In Berlin John Knight's The Right To Be Lazy has found its perfect setting. In the city there are still many of these in-between-places that are not invested in. Yet Hamburger Bahnhof's environment shows that things are changing rapidly. The no-man's-land around it has turned into a happening place with a high-rise building and a new station that features in futuristic crime thrillers such as Tom Tykwers The International. In the 1920s Martin Heidegger taught at the Humboldt University in Berlin about boredom as a philosophical issue. The train station was according to him the place par excellence for getting bored. In the new Hauptbahnhof such boredom is hard to imagine. Waiting rooms are non-existent, benches are rare. Instead there is time to consume. The Berlin cultural critic Siegfried Kracauer wrote about this culture of distraction in the upcoming metropolis of the 1920s. Nobody as boring, Kracauer stated in his 1927 essay Langeweile, than those who are never bored. During the day one goes to work – business - and at night one is kept in the state of busy-ness in the cinema. The kind of boredom that originates out of this culture of distraction was addressed by Andy Warhol in his Do-It-Yourself paintings, also on show in Hamburger Bahnhof. No talent is needed for this “painting by numbers”, own ideas are not necessary. The result is predictable, yet there is a feeling of satisfaction upon finishing it.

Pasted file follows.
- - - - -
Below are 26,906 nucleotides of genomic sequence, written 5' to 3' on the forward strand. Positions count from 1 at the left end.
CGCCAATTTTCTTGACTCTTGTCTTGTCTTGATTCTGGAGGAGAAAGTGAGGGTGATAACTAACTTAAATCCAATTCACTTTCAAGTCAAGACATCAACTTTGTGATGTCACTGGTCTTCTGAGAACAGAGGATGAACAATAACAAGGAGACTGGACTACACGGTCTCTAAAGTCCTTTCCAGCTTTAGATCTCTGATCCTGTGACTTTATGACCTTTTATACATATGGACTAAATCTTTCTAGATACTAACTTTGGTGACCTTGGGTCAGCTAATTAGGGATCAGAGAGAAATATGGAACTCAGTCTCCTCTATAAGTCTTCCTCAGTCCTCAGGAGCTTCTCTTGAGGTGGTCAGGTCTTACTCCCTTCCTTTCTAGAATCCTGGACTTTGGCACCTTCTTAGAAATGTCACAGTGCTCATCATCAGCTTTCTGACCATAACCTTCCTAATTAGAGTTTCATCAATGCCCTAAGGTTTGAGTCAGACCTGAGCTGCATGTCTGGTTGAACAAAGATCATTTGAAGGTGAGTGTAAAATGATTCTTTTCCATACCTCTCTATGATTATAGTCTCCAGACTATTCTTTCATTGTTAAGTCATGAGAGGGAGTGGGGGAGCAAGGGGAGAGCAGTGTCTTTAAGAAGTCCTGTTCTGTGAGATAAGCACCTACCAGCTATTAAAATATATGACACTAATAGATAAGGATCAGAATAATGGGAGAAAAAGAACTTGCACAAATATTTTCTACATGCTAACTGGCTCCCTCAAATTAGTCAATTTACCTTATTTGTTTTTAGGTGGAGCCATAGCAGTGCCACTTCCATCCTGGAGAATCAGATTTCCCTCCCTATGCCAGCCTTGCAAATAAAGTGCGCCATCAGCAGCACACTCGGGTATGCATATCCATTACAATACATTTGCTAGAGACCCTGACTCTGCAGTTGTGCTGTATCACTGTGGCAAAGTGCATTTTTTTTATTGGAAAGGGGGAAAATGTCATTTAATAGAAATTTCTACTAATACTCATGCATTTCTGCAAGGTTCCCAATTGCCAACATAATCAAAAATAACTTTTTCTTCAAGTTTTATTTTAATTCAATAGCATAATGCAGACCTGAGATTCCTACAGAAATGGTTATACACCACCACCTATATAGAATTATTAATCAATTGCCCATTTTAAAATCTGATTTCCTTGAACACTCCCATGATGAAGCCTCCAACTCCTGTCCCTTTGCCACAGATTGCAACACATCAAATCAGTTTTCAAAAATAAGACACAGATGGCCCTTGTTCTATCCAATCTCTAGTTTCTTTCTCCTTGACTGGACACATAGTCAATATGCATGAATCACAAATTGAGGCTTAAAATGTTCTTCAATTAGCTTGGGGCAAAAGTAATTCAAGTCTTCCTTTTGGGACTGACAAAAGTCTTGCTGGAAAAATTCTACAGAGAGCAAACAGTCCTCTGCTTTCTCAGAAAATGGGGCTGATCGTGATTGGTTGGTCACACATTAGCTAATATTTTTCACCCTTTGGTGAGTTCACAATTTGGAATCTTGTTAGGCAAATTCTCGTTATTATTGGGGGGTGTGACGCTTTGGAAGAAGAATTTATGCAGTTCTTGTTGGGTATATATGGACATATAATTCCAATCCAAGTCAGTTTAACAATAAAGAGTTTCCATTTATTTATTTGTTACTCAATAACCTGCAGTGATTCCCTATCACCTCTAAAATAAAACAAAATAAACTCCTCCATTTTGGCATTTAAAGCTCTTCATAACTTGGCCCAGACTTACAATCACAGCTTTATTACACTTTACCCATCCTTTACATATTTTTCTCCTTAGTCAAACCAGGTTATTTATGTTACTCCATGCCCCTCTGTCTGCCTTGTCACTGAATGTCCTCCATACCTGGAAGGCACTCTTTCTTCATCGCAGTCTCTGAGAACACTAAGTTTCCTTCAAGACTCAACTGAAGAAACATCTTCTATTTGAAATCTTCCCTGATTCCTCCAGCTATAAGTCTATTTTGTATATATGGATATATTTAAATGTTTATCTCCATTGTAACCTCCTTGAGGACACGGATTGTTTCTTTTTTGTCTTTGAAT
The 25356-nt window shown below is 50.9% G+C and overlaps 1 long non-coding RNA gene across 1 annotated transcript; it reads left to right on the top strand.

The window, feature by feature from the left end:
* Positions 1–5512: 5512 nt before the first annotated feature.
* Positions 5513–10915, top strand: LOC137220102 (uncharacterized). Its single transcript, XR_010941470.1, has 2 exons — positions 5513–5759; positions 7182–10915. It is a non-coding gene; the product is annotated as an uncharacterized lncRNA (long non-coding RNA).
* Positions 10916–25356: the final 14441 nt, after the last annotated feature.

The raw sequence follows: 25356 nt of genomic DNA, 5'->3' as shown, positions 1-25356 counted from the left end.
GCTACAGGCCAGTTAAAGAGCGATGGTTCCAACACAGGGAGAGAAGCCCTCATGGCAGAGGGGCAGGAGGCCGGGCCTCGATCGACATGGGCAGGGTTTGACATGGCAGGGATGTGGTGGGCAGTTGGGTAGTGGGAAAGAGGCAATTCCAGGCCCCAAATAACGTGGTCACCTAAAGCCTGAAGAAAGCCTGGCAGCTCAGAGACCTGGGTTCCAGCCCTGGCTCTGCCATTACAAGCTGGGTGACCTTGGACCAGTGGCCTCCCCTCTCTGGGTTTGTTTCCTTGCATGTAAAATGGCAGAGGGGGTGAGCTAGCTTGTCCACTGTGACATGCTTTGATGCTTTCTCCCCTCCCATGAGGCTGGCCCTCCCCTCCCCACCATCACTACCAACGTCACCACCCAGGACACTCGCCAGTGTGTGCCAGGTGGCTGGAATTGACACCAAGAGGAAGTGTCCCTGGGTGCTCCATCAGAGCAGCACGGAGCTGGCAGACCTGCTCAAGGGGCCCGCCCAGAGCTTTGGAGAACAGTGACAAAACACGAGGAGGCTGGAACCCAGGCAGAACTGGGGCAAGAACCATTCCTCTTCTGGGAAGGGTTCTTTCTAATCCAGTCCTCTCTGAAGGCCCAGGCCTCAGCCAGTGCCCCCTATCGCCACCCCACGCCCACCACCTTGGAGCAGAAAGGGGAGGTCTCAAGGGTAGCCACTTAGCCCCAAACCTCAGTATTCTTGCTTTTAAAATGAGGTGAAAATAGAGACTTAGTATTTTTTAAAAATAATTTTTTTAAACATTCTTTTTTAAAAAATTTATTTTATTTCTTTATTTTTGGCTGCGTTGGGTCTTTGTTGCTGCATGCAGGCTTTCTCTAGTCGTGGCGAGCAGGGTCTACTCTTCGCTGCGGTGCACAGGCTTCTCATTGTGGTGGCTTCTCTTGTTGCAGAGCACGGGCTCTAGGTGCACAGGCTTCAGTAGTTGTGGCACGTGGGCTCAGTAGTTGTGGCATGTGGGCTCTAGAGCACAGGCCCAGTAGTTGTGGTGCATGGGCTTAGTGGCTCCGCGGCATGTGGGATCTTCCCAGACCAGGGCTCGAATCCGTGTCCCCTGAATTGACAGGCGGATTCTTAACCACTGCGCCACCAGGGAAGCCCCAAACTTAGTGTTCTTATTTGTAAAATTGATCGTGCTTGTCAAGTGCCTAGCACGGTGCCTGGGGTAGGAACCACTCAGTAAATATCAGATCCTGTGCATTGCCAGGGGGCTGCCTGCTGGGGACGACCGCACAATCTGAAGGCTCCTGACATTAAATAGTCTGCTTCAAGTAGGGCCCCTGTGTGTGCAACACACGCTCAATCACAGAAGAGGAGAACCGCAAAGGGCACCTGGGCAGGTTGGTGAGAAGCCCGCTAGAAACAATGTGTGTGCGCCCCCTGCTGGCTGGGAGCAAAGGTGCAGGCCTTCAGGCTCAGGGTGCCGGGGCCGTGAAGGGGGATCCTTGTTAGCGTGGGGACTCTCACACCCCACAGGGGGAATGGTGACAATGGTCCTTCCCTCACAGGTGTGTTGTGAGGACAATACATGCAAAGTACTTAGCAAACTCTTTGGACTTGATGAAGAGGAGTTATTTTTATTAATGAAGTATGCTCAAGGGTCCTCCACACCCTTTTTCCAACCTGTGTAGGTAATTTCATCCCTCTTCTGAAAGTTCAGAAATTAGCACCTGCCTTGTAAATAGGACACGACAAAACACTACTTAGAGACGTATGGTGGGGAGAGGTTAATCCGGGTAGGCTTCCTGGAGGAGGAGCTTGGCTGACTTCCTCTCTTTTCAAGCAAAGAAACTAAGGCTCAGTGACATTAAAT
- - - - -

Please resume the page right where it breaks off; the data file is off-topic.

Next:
what is the name of this yellow flower?